Are You a Job Hopper?

US News

For most people, gone are the days when they'd stay at a job for 20 years or more. Today, most people move around to multiple companies over the course of their careers. However, it's possible to change jobs too frequently and get tagged with the "job hopper" label - which can make you look like a poor prospect to future employers.

Here's what you need to know about how to avoid being labeled a job hopper.

What does job hopping mean? Hiring managers look at a candidate's pattern: Is this someone who seems inclined to leave jobs quickly, or do they generally stay for at least a few years? In most fields, multiple stays of two years or less will look like job hopping. Particularly for mid-level to senior jobs, most hiring managers are looking for at least a few stays of four or five years or more.

Why is job hopping a problem? Savvy interviewers believe that the best predictor of how someone will behave in the future is how they've behaved in the past -- their track record. So if someone has a pattern of leaving jobs relatively quickly, an interviewer will assume there's a good chance they won't stay long in a new position either. Since employers are generally hoping that anyone they hire will stay for at least a few years, a resume that shows little history of this is a red flag.

In fact, according to a survey last year from the recruiting software company Bullhorn, 39 percent of recruiters and hiring managers say that a history of job hopping is the single biggest obstacle for job-seekers.

Does this mean you have to stay at a job that you hate, just to avoid being labeled a job hopper? No. Leaving a job only becomes a problem when it's a pattern. If you have one short-term stay on your resume, hiring managers are unlikely to care. It's when it looks like your normal behavior that it becomes a problem. That means that you can leave a job quickly if it's not for you - but that you can only do that once (or maybe twice) in your career without starting to raise concerns for prospective employers.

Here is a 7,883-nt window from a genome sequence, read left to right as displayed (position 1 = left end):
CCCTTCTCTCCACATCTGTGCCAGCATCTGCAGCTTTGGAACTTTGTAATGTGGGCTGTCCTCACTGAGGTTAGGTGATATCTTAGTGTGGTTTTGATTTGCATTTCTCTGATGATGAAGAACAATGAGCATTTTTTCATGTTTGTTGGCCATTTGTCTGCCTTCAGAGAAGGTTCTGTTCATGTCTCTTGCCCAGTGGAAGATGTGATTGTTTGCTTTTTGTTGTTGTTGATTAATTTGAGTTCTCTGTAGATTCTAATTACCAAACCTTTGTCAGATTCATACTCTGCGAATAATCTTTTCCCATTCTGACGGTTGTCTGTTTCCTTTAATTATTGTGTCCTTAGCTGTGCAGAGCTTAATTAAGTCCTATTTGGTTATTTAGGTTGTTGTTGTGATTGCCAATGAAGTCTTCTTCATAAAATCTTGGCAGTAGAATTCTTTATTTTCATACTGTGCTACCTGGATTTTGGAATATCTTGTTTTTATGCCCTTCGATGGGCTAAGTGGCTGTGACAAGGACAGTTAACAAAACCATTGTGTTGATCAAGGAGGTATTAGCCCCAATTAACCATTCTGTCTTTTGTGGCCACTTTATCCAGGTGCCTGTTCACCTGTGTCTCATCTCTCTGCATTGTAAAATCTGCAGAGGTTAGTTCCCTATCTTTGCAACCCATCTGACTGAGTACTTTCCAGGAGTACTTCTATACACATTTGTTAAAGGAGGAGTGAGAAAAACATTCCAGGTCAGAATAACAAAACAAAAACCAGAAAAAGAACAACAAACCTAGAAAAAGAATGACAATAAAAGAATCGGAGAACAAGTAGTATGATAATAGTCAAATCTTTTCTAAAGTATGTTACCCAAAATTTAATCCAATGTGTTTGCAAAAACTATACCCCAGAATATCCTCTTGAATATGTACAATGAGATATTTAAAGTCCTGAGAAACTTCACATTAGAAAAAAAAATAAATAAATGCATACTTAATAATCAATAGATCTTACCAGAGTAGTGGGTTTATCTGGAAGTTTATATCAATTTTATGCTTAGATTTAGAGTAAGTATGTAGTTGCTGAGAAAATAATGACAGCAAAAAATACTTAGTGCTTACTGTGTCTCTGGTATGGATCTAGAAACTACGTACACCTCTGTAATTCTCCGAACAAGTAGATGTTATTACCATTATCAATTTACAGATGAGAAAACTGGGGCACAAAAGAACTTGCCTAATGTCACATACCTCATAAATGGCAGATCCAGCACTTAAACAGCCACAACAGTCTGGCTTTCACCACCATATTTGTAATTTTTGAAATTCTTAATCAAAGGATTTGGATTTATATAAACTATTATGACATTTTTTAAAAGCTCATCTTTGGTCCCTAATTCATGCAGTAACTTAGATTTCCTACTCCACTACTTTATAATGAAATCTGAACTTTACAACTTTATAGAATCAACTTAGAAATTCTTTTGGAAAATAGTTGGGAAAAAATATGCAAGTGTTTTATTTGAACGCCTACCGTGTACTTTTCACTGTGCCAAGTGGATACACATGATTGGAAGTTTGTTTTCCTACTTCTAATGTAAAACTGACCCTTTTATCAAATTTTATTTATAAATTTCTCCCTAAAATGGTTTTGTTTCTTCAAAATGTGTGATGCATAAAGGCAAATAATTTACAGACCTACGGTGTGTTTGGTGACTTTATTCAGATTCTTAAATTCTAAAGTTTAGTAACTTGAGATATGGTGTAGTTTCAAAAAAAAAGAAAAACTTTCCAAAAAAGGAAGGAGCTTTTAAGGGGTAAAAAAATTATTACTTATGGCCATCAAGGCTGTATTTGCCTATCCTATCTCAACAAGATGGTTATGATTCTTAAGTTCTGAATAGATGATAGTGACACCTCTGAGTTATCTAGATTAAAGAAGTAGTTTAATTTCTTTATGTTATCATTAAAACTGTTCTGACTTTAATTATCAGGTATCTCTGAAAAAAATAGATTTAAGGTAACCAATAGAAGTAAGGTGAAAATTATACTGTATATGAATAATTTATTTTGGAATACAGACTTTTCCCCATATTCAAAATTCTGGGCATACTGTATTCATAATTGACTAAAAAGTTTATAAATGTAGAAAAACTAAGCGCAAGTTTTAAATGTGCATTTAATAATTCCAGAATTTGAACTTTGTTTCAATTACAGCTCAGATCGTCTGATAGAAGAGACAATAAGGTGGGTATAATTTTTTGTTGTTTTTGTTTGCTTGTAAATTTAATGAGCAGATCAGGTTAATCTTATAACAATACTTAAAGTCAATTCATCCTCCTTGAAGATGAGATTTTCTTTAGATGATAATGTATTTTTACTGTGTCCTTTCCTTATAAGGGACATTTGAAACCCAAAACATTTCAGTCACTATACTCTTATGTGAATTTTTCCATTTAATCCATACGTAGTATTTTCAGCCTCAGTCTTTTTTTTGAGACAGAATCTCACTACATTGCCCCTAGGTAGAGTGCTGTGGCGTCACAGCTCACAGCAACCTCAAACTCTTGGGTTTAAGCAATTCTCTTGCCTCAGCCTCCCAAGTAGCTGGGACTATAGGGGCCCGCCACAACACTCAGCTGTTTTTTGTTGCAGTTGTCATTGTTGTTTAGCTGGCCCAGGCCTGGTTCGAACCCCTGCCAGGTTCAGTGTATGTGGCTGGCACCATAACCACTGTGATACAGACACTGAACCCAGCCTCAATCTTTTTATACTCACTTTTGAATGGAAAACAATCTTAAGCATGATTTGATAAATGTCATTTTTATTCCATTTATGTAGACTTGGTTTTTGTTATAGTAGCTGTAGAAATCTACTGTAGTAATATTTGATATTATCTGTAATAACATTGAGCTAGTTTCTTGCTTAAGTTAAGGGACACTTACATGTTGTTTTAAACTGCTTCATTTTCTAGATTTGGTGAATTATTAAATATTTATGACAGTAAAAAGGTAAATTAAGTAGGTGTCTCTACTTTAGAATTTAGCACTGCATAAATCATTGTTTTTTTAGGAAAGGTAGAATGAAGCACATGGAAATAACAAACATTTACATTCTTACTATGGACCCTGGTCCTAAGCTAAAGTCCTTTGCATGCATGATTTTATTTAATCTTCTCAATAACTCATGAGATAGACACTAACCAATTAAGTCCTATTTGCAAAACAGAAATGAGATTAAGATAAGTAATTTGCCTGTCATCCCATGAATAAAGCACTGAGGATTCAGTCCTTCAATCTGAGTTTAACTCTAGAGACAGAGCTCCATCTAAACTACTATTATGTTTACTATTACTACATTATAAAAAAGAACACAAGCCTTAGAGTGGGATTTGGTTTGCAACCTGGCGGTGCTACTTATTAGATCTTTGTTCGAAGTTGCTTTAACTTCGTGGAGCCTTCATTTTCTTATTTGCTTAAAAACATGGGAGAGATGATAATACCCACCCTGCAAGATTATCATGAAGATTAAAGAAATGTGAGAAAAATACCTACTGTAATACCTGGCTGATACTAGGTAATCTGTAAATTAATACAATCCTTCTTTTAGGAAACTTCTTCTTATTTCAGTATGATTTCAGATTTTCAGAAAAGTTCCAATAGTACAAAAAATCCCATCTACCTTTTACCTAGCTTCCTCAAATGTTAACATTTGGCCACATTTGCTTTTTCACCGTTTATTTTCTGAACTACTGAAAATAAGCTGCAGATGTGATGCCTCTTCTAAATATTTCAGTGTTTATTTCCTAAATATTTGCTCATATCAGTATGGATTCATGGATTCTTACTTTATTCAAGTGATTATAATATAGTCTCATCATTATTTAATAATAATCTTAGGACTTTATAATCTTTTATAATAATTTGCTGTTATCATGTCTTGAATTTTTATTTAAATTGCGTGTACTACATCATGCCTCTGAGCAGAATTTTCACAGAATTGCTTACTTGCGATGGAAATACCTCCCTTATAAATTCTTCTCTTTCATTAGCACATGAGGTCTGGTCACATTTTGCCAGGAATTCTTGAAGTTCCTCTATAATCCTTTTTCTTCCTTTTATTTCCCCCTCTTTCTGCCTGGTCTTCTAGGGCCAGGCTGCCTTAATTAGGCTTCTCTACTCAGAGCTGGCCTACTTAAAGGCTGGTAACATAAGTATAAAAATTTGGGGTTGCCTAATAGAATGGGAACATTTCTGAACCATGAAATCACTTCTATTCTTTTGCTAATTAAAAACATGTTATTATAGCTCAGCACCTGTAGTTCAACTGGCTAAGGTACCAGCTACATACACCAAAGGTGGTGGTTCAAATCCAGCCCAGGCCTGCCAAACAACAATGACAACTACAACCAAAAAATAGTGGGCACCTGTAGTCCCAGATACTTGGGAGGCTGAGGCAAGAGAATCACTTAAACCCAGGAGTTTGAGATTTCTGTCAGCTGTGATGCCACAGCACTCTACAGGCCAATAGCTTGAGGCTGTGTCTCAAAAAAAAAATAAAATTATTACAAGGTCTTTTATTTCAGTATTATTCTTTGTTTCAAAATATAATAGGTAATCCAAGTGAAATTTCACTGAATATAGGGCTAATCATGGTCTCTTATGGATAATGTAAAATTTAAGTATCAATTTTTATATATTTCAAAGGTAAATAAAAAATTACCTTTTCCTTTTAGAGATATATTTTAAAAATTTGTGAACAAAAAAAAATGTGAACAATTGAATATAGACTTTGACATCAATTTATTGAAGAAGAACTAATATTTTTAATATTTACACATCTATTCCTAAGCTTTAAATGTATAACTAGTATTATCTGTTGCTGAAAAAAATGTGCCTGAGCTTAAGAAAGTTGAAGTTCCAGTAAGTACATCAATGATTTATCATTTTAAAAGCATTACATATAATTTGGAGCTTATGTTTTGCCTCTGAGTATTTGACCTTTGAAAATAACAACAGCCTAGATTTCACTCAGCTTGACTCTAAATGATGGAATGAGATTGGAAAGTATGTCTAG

What about short-term contract jobs? Job hopping means that you've had multiple short-term stays that weren't designed to be short-term stays. So short-term internships, temp work, contract jobs, campaign work, and anything else designed to be short-term from the start doesn't look like job hopping. Just make sure that your resume makes it clear that these positions were designed to be short-term from the start, by noting "contract job" or something similar next to it.

Additionally, employers generally don't mind shorter term stays in retail or food service jobs, and they're used to seeing short-term jobs when you were in college.

Can you get hired if you look like a job hopper? Obviously job hoppers can and do continue to find jobs. But a history of job hopping can make your job search significantly harder and prevent you from getting the jobs you really want.

Isn't this unfair, since companies are offering their employees less loyalty than before? Yes, companies that don't offer their employees any loyalty do have a double standard when they expect it in return. But the reality is that they do it anyway, and you'll be judged for job hopping. Sure, it's not fair, but you need to be aware that it will be perceived as a negative.

Alison Green writes the popular Ask a Manager blog, where she dispenses advice on career, job search, and management issues. She's also the co-author of Managing to Change the World: The Nonprofit Manager's Guide to Getting Results, and former chief of staff of a successful nonprofit organization, where she oversaw day-to-day staff management, hiring, firing, and employee development.



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